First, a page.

Paused product launches, stock limits and cost increases are all on the cards for the industry right now, as distributors and retailers grapple with the Omicron variant.
Independent retailers and groups are planning for the impacts of ongoing supply chain issues, while distributors are warning of delays and reduced capacity.
“We have had cost increases and extended lead times in all facets of our supply chain,” says Dean Terranova, Managing Director of Iconic Beverages.
Such cost increases put Iconic Beverages in a difficult situation, as Terranova explained: “Due to the nature of our fixed cost liquor market, we are not in a position to increase our prices in line with our cost increases… This puts tremendous strain on small business.”
Iconic Beverages isn’t the only company struggling with the supply squeeze, as Cameron Crowley, Managing Director of Swift + Moore explained.
“Supply chain issues are being felt across all aspects of the industry, with reduced supply chain staffing due to illness and greater complexity as businesses try to do the right thing and limit exposure,” Crowley said.
“It’s taking longer, and becoming more expensive, to move product from A to B.”
“Thankfully our primary wholesale partner Gateway, due to some good management and a commitment to support their customers, were able to continue working right through the holiday season.”
Paul Esposito, CEO of Independent Liquor Group (ILG), was keen to stress that this is an issue affecting nearly every industry in Australia, and beyond.
“Like everyone else in the industry not to mention, other industries, it has been quite a challenge [for ILG] with supply and deliveries,” he said.
And of course, what has an impact on distribution, also has an impact on retail, as the General Manager of Liquor Barons, Chris O’Brien, explained.
“I don’t think Liquor Barons is any different to any retailer in Western Australia or Australia – the supply of certain items is delayed or restricted,” he said.
With so much production concentrated on the east coast, Liquor Barons faces an additional layer of difficulty, particularly at a time when the WA state border has been so tightly controlled.
“It’s a credit to the liquor supply community to date that the disruption, whilst it has been there, has been minimal,” O’Brien continued.
He is thankful that there is also understanding amongst customers now, and said: “When our consumer turns up to request a specific item, and by chance that item is not available, there’s an understanding that is probably not due to an error, but due to one of these complications trigged by COVID.”
Likewise, Crowley also states that “customers across the board have been very understanding as they deal with similar challenges in the face of Omicron.”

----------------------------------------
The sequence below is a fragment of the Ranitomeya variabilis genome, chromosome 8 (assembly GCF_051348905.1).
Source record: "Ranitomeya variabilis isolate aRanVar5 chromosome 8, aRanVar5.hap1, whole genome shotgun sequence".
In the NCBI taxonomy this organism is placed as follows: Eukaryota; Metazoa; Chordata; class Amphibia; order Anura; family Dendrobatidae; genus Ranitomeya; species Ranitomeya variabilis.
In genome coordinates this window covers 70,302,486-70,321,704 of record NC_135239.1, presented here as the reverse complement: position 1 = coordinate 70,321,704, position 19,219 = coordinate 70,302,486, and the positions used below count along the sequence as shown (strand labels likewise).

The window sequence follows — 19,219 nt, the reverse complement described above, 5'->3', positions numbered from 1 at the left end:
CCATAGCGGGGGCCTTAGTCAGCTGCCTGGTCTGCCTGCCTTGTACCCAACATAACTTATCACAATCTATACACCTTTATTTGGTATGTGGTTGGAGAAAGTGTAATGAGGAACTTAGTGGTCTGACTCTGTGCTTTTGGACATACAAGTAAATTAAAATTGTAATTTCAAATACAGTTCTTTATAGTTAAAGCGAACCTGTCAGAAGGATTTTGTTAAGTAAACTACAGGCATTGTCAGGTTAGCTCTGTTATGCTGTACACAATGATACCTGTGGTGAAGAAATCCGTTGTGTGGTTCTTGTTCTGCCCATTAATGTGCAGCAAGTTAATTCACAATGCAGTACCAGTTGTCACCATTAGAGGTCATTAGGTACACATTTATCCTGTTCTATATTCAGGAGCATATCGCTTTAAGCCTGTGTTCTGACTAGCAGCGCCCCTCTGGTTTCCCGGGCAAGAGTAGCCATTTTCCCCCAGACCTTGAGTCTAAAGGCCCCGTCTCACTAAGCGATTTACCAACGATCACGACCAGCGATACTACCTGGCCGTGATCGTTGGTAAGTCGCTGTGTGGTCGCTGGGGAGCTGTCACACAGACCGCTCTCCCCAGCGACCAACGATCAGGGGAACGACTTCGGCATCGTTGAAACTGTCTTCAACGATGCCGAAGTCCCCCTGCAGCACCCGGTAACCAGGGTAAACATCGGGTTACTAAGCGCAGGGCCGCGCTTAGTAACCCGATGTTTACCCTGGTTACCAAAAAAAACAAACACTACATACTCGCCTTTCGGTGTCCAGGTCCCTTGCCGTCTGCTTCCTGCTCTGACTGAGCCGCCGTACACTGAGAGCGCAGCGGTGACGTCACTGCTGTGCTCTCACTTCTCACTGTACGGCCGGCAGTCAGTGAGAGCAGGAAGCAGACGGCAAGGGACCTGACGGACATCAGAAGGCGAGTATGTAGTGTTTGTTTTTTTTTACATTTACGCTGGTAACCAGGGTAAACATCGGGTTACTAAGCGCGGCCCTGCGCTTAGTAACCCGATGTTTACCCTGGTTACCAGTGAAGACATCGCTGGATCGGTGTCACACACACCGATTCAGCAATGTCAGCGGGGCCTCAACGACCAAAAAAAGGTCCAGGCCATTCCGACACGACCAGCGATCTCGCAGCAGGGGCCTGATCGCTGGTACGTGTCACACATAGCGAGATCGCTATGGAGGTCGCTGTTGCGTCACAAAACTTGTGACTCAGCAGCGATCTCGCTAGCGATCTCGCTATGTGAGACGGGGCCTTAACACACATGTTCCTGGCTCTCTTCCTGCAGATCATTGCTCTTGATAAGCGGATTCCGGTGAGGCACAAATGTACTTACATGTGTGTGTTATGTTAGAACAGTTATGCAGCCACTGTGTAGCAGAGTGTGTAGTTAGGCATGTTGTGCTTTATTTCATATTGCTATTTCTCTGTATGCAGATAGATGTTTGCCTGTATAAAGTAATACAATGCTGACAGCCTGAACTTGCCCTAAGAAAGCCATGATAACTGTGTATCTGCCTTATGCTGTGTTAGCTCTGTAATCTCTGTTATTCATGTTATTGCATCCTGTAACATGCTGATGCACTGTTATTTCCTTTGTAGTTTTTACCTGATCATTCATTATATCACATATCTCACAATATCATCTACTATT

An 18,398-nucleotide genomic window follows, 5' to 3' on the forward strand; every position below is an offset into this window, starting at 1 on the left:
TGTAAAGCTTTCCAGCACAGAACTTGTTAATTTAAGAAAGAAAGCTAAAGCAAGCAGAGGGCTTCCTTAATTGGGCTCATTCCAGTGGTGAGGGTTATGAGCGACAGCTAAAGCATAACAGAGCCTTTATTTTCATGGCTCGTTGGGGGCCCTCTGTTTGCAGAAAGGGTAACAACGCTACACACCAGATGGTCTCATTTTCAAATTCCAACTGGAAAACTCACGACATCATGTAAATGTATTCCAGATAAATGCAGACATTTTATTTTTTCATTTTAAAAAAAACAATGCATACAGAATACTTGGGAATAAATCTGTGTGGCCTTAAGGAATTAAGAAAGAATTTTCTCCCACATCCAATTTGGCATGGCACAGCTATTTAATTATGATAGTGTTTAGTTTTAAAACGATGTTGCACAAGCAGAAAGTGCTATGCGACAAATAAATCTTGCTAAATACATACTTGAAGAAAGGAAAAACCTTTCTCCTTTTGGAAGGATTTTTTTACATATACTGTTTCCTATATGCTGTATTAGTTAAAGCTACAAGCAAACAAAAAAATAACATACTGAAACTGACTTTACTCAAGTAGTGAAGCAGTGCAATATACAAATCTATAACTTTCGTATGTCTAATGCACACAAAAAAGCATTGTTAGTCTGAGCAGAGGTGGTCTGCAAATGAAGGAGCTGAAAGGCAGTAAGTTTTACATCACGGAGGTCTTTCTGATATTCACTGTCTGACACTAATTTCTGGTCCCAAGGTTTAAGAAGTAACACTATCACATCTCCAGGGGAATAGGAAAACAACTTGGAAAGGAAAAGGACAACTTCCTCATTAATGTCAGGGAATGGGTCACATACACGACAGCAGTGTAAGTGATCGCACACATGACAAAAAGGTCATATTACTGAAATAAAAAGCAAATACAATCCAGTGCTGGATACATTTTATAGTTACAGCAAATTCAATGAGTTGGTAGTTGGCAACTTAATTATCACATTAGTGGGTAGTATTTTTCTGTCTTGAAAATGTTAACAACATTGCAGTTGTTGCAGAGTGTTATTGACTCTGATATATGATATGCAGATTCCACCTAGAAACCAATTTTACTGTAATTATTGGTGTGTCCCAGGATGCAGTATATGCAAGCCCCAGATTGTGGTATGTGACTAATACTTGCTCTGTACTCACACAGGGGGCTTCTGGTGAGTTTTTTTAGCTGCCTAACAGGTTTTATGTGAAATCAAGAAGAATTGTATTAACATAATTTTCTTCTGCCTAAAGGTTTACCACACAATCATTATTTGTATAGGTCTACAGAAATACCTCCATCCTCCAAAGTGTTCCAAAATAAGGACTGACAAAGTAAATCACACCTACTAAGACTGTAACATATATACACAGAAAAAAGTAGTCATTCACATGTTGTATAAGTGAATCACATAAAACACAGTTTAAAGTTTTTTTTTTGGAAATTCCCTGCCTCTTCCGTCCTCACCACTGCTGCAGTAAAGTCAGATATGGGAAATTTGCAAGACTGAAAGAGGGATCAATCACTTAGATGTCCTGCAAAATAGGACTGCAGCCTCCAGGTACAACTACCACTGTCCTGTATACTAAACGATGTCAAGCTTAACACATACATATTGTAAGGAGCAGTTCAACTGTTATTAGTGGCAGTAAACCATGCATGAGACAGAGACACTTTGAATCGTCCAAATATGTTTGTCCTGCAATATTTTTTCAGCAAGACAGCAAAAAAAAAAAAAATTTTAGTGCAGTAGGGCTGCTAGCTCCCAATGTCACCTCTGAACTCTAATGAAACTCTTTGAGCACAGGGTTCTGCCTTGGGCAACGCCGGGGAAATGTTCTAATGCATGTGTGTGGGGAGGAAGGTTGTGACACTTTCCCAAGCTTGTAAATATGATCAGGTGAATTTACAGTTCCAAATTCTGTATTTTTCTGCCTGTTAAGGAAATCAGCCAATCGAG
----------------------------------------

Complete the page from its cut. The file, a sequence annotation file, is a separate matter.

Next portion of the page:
Adjustments and next steps
So what changes are businesses making in light of these challenges to the supply chain?
O’Brien said: “Stock limits are not a position we’ve arrived at. That said, Western Australia is still enjoying freedoms that their friends on the east coast can’t enjoy – and that very well might change come February 5, [the day that strict border restrictions in WA are set to lift].
“Our plan to deal with reopening is multifaceted, and takes a significant amount of advice from government and from working closely with the Liquor Stores Association.”
For Swift + Moore, it’s about liaising with suppliers and customers, and anticipating demand before it arrives.
“We are working closely with our partners to understand their capabilities and limits at this time and then we try to share this information with our customers to help manage expectation and avoid disappointment,” Crowley said.
Distributors are having to take some unavoidable steps in the face of delivery postponements and increased costs, a worrying notion for Terranova.
“We have had to delay new product launches and adapt strategic behaviours to accommodate our customer needs,” he said.
“Cost increases in supply chain are presently affecting distribution businesses but will eventually flow through to consumers if there isn’t a correction soon… We are hoping that relief comes by way of efficiencies and cost reductions.”
The industry is united in the belief that clear and open dialogue is one of the best tools it has to navigate this difficult period.
Esposito stated: “The key here is to keep our members abreast with the issues we are faced with to minimise the frustration things like this result in.”
And O’Brien offered what could become the mantra for the liquor industry in the face of the ongoing pandemic: “Communicate early, communicate loudly, as mitigate as many of the issues as we can.”
National Liquor News and The Shout will continue to report on supply chain issues as the situation develops.
How is your business navigating the ongoing challenges of the pandemic? Get in touch with National Liquor News editor Brydie Allen to tell your story: firstname.lastname@example.org